New measurements suggest the Earth's inner core is far hotter than prior experiments suggested, putting it at 6,000C - as hot as the Sun's surface.
The solid iron core is actually crystalline, surrounded by liquid.
But the temperature at which that crystal can form had been a subject of long-running debate.
Experiments outlined in Science used X-rays to probe tiny samples of iron at extraordinary pressures to examine how the iron crystals form and melt.
Seismic waves captured after earthquakes around the globe can give a great deal of information as to the thickness and density of layers in the Earth, but they give no indication of temperature.
That has to be worked out either in computer models that simulate the Earth's insides, or in the laboratory.
Measurements in the early 1990s of iron's "melting curves" - from which the core's temperature can be deduced - suggested a core temperature of about 5,000C.
"It was just the beginning of these kinds of measurements so they made a first estimate... to constrain the temperature inside the Earth," said Agnes Dewaele of the French research agency CEA and a co-author of the new research.
"Other people made other measurements and calculations with computers and nothing was in agreement. It was not good for our field that we didn't agree with each other," she told BBC News.
The core temperature is crucial to a number of disciplines that study regions of our planet's interior that will never be accessed directly - guiding our understanding of everything from earthquakes to the Earth's magnetic field.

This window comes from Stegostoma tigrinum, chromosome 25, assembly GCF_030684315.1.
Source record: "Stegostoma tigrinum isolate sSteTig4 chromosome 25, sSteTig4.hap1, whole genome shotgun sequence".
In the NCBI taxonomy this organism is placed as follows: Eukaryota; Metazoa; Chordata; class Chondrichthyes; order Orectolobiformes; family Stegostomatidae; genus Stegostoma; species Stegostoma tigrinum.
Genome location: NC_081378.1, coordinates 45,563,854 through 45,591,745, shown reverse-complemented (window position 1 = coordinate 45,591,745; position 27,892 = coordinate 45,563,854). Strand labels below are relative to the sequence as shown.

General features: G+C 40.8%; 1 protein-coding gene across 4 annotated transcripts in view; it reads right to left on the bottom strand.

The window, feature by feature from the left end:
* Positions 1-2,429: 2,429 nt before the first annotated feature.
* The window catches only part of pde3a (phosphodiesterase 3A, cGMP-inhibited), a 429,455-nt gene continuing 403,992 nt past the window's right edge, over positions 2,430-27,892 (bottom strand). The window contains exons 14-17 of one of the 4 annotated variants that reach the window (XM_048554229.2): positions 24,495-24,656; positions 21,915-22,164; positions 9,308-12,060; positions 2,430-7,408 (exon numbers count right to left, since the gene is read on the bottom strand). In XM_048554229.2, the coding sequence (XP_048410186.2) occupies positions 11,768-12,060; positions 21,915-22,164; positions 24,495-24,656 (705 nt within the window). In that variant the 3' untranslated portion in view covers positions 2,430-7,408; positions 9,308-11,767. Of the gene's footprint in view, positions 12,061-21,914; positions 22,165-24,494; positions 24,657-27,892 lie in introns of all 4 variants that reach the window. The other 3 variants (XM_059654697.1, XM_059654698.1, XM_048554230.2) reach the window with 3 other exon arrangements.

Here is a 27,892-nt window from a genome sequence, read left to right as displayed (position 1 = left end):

"We have to give answers to geophysicists, seismologists, geodynamicists - they need some data to feed their computer models," Dr Dewaele said.
The team has now revisited those 20-year-old measurements, making use of the European Synchrotron Radiation Facility - one of the world's most intense sources of X-rays.
To replicate the enormous pressures at the core boundary - more than a million times the pressure at sea level - they used a device called a diamond anvil cell - essentially a tiny sample held between the points of two precision-machined synthetic diamonds.
Once the team's iron samples were subjected to the high pressures and high temperatures using a laser, the scientists used X-ray beams to carry out "diffraction" - bouncing X-rays off the nuclei of the iron atoms and watching how the pattern changed as the iron changed from solid to liquid.
Those diffraction patterns give more insight into partially molten states of iron, which the team believes were what the researchers were measuring in the first experiments.
They suggest a core temperature of about 6,000C, give or take 500C - roughly that of the Sun's surface.
But importantly, Dr Dewaele said, "now everything agrees".